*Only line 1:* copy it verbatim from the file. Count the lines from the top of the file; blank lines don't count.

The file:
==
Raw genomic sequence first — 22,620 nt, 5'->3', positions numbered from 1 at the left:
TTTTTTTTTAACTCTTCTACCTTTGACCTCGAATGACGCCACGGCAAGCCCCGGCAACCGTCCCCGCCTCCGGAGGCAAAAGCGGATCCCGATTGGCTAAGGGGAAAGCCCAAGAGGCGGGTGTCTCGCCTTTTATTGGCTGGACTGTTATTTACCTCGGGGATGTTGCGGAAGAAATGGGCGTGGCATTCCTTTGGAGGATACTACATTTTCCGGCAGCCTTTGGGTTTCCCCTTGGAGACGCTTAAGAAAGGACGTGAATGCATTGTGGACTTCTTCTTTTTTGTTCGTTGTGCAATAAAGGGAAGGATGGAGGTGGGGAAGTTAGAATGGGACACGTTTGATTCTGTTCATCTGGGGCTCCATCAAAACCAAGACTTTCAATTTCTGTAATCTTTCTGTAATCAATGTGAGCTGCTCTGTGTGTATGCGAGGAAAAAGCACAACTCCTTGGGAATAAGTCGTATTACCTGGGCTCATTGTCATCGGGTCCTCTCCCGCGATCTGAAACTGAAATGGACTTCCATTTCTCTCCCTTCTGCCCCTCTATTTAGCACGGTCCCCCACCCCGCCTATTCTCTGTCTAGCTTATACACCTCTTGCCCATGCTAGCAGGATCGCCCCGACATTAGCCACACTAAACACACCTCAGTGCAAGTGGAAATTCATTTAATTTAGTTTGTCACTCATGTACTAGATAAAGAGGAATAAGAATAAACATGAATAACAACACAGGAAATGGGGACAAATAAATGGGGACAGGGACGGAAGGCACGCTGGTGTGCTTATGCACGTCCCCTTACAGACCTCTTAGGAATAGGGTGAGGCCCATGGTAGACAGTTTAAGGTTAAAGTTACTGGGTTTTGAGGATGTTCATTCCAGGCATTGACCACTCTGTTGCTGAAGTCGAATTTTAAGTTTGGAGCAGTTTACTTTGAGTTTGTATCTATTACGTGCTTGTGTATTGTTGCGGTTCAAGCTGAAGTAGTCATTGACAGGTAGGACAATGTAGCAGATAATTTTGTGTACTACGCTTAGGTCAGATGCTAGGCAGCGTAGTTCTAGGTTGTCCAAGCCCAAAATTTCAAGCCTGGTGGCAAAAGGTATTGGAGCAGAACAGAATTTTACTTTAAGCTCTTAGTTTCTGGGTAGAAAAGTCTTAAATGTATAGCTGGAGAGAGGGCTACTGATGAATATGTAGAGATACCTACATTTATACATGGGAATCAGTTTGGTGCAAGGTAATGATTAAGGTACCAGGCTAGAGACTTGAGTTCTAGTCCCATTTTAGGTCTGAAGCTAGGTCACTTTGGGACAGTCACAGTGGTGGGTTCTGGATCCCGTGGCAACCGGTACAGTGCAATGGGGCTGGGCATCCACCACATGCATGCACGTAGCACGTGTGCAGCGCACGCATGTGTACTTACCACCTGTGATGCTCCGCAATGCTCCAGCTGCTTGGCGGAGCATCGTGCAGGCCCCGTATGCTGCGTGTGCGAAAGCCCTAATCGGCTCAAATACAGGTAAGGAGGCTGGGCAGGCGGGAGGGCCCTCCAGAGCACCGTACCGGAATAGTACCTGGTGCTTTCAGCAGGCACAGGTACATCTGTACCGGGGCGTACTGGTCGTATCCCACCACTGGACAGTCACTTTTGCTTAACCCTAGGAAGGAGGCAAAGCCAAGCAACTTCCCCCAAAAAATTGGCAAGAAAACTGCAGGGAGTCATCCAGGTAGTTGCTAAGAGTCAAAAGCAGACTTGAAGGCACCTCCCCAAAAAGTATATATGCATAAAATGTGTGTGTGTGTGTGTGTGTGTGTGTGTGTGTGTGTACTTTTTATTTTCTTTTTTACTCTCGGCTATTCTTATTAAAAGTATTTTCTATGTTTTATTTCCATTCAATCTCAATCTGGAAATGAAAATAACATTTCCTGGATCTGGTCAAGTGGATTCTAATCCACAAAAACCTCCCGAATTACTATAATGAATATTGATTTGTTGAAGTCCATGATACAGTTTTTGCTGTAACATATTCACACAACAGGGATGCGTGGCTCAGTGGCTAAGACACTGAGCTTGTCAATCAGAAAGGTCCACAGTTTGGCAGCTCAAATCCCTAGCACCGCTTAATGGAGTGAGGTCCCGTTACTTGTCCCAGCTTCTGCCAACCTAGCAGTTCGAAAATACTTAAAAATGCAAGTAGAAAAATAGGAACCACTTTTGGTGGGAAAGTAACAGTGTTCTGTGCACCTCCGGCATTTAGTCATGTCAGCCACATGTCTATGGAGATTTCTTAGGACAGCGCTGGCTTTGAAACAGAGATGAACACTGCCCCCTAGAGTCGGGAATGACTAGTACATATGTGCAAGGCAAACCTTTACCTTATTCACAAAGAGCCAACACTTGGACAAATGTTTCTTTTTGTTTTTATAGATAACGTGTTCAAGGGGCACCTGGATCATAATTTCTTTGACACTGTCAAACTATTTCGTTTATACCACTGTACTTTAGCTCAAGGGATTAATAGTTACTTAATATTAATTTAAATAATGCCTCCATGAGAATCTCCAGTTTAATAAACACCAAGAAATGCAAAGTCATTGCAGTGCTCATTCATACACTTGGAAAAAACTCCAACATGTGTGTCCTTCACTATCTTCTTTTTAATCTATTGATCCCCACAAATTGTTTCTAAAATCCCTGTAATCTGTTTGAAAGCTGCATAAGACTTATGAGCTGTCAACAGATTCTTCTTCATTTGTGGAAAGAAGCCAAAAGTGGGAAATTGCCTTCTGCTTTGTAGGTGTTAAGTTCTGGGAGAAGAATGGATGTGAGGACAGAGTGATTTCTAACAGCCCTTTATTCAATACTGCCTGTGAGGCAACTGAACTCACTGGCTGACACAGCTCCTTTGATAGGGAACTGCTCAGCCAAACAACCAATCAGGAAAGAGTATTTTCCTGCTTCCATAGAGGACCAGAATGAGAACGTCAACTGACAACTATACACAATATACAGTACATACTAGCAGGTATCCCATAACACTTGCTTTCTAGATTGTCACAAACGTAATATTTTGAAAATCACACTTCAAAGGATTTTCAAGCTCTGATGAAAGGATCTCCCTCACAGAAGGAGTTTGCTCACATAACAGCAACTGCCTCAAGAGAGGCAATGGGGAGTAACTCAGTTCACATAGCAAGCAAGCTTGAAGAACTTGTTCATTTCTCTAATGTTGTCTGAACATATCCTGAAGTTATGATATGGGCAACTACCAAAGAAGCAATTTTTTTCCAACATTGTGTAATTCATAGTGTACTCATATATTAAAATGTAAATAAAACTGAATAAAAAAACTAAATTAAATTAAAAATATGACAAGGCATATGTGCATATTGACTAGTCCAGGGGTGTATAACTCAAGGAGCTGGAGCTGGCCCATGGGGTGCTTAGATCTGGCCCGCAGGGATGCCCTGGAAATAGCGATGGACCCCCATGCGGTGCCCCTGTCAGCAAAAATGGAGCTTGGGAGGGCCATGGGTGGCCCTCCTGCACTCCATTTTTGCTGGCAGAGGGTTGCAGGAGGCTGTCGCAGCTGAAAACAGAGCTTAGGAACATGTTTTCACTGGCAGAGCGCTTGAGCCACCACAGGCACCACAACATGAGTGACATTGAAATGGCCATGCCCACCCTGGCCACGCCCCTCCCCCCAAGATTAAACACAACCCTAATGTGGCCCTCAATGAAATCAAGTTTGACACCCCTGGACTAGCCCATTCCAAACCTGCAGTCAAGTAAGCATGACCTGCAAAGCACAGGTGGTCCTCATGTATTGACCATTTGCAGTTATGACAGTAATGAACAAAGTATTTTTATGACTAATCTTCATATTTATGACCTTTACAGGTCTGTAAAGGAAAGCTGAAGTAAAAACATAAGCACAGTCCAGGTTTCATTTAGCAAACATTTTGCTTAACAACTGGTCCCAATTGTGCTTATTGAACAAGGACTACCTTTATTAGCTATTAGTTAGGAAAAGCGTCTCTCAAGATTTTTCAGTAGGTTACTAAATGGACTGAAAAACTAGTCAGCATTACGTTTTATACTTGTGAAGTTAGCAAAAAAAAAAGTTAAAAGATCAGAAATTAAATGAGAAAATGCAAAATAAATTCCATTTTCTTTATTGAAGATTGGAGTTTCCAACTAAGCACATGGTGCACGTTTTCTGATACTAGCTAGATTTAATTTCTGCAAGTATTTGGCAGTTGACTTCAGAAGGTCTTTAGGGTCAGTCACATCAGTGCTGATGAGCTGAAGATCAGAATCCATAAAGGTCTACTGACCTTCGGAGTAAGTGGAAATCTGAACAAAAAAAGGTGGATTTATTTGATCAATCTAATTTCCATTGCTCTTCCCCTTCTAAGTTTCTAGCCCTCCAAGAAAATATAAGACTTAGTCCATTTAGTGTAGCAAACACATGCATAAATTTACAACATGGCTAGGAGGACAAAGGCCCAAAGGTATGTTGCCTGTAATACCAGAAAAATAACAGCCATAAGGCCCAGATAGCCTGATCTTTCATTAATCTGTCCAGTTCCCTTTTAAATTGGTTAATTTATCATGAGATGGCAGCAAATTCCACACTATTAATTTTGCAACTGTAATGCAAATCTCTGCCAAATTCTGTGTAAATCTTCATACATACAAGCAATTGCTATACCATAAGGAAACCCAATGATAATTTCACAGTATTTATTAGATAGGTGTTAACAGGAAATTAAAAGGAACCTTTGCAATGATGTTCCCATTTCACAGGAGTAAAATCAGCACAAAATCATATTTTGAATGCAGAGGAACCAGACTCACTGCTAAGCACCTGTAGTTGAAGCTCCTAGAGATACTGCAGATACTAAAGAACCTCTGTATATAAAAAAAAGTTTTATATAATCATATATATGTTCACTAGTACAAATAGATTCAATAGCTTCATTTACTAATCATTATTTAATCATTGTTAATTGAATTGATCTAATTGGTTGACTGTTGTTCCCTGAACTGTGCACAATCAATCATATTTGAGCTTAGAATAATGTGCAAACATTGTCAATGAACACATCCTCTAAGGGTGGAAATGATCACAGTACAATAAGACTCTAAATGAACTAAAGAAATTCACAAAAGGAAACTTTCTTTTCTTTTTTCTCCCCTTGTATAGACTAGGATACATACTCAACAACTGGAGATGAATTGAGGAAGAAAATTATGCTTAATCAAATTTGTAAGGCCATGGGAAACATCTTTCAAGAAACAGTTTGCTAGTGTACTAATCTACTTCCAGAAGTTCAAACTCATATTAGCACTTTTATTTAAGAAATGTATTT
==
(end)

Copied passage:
Raw genomic sequence first — 22,620 nt, 5'->3', positions numbered from 1 at the left: